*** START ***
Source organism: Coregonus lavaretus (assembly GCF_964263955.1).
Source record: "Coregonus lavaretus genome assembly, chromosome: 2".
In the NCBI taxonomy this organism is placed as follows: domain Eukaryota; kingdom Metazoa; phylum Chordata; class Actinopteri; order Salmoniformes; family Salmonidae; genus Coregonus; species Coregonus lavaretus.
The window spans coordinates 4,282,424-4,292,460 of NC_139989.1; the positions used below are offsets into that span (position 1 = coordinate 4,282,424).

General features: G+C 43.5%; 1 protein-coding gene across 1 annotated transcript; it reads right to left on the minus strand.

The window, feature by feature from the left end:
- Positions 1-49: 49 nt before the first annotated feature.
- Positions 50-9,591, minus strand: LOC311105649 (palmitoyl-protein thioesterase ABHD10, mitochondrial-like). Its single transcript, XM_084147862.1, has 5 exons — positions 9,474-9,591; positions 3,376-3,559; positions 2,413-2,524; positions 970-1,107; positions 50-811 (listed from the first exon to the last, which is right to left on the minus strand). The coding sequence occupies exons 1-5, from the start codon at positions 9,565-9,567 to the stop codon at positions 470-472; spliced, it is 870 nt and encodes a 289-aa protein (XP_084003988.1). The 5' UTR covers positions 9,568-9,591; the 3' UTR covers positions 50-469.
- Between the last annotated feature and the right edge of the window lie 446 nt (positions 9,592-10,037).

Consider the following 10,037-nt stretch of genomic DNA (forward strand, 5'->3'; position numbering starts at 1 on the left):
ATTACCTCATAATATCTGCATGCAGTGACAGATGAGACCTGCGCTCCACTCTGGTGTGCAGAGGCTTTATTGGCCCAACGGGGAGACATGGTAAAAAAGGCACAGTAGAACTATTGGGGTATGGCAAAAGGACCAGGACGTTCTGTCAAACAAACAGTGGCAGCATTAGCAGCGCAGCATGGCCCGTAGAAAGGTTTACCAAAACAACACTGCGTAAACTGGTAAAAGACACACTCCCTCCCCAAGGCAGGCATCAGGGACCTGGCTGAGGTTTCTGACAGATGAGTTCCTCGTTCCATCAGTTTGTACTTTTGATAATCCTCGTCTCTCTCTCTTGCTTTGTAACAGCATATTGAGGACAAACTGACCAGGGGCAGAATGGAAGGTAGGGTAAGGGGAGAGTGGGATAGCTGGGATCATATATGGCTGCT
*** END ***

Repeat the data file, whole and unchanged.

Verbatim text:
Source organism: Coregonus lavaretus (assembly GCF_964263955.1).
Source record: "Coregonus lavaretus genome assembly, chromosome: 2".
In the NCBI taxonomy this organism is placed as follows: domain Eukaryota; kingdom Metazoa; phylum Chordata; class Actinopteri; order Salmoniformes; family Salmonidae; genus Coregonus; species Coregonus lavaretus.
The window spans coordinates 4,282,424-4,292,460 of NC_139989.1; the positions used below are offsets into that span (position 1 = coordinate 4,282,424).

General features: G+C 43.5%; 1 protein-coding gene across 1 annotated transcript; it reads right to left on the minus strand.

The window, feature by feature from the left end:
- Positions 1-49: 49 nt before the first annotated feature.
- Positions 50-9,591, minus strand: LOC311105649 (palmitoyl-protein thioesterase ABHD10, mitochondrial-like). Its single transcript, XM_084147862.1, has 5 exons — positions 9,474-9,591; positions 3,376-3,559; positions 2,413-2,524; positions 970-1,107; positions 50-811 (listed from the first exon to the last, which is right to left on the minus strand). The coding sequence occupies exons 1-5, from the start codon at positions 9,565-9,567 to the stop codon at positions 470-472; spliced, it is 870 nt and encodes a 289-aa protein (XP_084003988.1). The 5' UTR covers positions 9,568-9,591; the 3' UTR covers positions 50-469.
- Between the last annotated feature and the right edge of the window lie 446 nt (positions 9,592-10,037).

Consider the following 10,037-nt stretch of genomic DNA (forward strand, 5'->3'; position numbering starts at 1 on the left):
ATTACCTCATAATATCTGCATGCAGTGACAGATGAGACCTGCGCTCCACTCTGGTGTGCAGAGGCTTTATTGGCCCAACGGGGAGACATGGTAAAAAAGGCACAGTAGAACTATTGGGGTATGGCAAAAGGACCAGGACGTTCTGTCAAACAAACAGTGGCAGCATTAGCAGCGCAGCATGGCCCGTAGAAAGGTTTACCAAAACAACACTGCGTAAACTGGTAAAAGACACACTCCCTCCCCAAGGCAGGCATCAGGGACCTGGCTGAGGTTTCTGACAGATGAGTTCCTCGTTCCATCAGTTTGTACTTTTGATAATCCTCGTCTCTCTCTCTTGCTTTGTAACAGCATATTGAGGACAAACTGACCAGGGGCAGAATGGAAGGTAGGGTAAGGGGAGAGTGGGATAGCTGGGATCATATATGGCTGCT